Dropbox typically upsells on the size of transfer files it allows, while email providers upsell on factors such as number of users, functionality, technical support and storage.

Freemium examples:

Evernote’s CEO Phil Libin explains that the keys to their success are:

  1. The long-term retention rate.
  2. The increasing value of the product to the user over time. E.g. the more personal information they store, the more valuable the service becomes to them.
  3. The low variable cost allows them to rapidly cross the line to profitability. Membership scaling also continues to deliver profit growth.

What’s interesting about Evernote is that it analysed each user cohort according to when they signed up. Users who’ve been there the longest are the most valuable and more likely to convert.

Ides (now Prospector having joined with Innovadex) offers an interesting concept. The database company believes the key to success was to better understand customers during the sign-up process so when customers were making contact, or being contacted downstream, they could be offered relevant premium services. This approach can reduce sign-ups but is compensated for by the relevance of free users and conversions.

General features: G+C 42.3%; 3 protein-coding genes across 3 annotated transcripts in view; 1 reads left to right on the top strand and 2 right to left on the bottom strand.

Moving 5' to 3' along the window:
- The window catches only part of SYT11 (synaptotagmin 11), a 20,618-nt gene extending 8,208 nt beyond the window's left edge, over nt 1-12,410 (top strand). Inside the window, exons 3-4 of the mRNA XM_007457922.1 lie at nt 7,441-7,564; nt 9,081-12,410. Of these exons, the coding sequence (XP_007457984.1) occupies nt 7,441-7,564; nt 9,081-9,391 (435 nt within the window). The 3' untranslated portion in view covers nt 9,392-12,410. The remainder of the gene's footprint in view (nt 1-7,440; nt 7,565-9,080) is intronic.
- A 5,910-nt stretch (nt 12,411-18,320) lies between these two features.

Freshbooks, the online invoicing company, offered full functionality but limited it to three clients so users could be moved to premium if they wanted to use the system for a broader client base. This shows there is a scope for companies to offer more of a taster of their premium services than they traditionally would to show the benefits of the service.

FreedomPop has a freemium model in the unlikely arena of US cell phones. It offers a healthy amount of free data, text messages and voice minutes and a premium service of more data, texts and voicemail. Although the variable costs are high, it has a very high conversion rate making it profitable.